Shining a light on the nervous system to thwart disease
Researchers from Case Western Reserve University School of Medicine, Vanderbilt University, and University of Pittsburgh have received a four-year, $9 million grant from the National Institutes of Health to develop enhanced infrared light technology (infrared neuromodulation) for potentially treating a variety of diseases, including cardiac arrhythmias, high and low blood pressure, asthma, sleep apnea and diarrhea, one of the leading killers of children worldwide.
Depending on the need, infrared neuromodulation can stimulate or inhibit electrical signals that alter important bodily functions (e.g., blood pressure) by targeting specific areas of the nervous system or even single nerve cells with laser precision.
The multi-disciplinary team of researchers, led by Michael W. Jenkins, PhD, assistant professor of pediatrics and biomedical engineering at Case Western Reserve University School of Medicine, will examine the effects of neuromodulation on various nerve structures, including the nodose ganglion, a cluster of cells that sends and receives control signals for several organs (e.g., heart, lungs, stomach). Many of the cells in the nodose ganglion connect to these organs through the vagus nerve to manage such vital actions as heart rate, respiration, and digestion. As part of the autonomic nervous system, these physiological processes are not under direct conscious control.
"We have recently shown that infrared neuromodulation can alter blood pressure and respiration, often generating results not currently possible with electrical current or drugs," said Jenkins. "Our aim is to create a better understanding of how this process can be used for treating human diseases."
Under the grant, the researchers will develop new technologies to precisely send infrared light to nerves and ganglia in animals, watch the ensuing activity, and map the molecular components in 3D with high resolution. By delivering light to various locations, some never before assessed with this level of precision, and following resultant activity and molecular constituents of the cells, Jenkins and his colleagues expect to gain a better understanding of how infrared light blocks or induces electrical signals at the cellular level, knowledge which is crucial for treating patients in the future.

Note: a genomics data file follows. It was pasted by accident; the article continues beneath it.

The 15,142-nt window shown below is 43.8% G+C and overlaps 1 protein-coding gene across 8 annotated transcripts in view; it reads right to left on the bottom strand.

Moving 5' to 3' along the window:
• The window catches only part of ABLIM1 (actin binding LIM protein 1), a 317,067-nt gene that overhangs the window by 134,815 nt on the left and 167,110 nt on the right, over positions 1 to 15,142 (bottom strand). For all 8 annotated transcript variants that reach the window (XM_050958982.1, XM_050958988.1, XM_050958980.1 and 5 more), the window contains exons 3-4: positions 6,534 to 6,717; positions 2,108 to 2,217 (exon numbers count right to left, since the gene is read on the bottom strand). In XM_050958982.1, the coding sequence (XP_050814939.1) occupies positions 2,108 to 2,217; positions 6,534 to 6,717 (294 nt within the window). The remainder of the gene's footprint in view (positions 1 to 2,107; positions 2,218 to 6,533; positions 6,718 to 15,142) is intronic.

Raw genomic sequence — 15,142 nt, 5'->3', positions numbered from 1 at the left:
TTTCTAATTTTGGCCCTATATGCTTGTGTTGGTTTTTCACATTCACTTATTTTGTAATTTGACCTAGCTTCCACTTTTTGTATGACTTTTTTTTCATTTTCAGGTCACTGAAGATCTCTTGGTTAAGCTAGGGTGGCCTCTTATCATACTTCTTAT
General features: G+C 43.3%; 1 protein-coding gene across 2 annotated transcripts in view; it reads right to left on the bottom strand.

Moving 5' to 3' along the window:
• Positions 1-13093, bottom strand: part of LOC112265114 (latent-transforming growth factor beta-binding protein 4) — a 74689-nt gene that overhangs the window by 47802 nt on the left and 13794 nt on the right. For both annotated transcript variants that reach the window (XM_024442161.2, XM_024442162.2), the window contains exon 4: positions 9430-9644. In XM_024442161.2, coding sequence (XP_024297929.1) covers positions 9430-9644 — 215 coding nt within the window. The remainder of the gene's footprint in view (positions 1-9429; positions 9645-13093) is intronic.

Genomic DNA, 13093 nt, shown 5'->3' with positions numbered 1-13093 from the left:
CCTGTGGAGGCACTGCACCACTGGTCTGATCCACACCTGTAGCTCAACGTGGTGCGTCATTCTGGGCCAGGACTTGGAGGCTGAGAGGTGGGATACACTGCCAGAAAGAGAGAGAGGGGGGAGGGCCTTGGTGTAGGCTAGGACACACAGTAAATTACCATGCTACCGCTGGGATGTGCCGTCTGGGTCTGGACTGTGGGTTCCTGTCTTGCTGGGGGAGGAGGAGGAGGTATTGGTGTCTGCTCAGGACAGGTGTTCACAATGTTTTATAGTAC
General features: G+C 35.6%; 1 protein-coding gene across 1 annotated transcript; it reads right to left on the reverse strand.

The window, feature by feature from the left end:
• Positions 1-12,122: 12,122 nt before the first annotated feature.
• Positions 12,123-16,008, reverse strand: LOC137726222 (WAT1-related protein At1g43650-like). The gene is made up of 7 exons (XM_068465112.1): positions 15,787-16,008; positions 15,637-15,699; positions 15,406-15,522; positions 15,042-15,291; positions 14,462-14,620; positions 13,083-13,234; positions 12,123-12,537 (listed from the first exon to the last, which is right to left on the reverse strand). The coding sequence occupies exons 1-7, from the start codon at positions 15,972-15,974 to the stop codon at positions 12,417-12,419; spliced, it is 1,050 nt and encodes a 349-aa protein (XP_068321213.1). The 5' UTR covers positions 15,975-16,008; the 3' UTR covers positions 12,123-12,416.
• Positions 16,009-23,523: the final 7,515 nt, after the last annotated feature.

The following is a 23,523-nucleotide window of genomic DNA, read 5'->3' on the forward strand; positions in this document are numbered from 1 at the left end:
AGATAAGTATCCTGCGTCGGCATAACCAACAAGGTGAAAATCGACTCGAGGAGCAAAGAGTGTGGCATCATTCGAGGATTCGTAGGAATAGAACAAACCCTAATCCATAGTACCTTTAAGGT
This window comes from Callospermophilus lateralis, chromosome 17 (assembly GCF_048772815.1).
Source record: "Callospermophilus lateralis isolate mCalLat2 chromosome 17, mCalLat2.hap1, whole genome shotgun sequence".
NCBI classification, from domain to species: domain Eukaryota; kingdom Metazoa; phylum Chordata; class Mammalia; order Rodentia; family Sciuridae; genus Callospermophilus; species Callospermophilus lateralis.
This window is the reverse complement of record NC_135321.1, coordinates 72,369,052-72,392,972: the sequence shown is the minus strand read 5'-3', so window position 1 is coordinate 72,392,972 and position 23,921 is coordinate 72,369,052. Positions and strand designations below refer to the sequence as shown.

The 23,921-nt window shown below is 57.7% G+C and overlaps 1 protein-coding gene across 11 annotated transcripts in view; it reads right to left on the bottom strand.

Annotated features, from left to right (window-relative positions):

"Different parts of the nodose ganglion affect different parts of the body," said Stephen J. Lewis, PhD, professor of pediatrics at Case Western Reserve University School of Medicine and a member of the research team. "If we want to lower blood pressure, we can target one part of the ganglion with infrared light. If we want to stop diarrhea, we target the part that controls peristalsis, which pushes ingested food through the digestive tract towards its release at the anus. By slowing peristalsis down, we can stop diarrhea from taking a fatal toll on people, especially young children in less developed countries, who are particularly susceptible to death from dehydration."
In addition, as part of their efforts at better understanding how infrared neuromodulation works, the researchers will develop computational models to simulate mechanisms by which the light interacts with tissue and affects neural signaling. This will require the expertise of one of the inventors of infrared nerve modulation, E. Duco Jansen, professor of biomedical engineering at Vanderbilt University, and Hillel Chiel, professor of biology at Case Western Reserve University, who studies the biophysics of neurons and neural circuitry. These complex simulations will enable the research team to devise additional experiments to gain further insights into the underlying processes and possible future applications of infrared neuromodulation in patient care.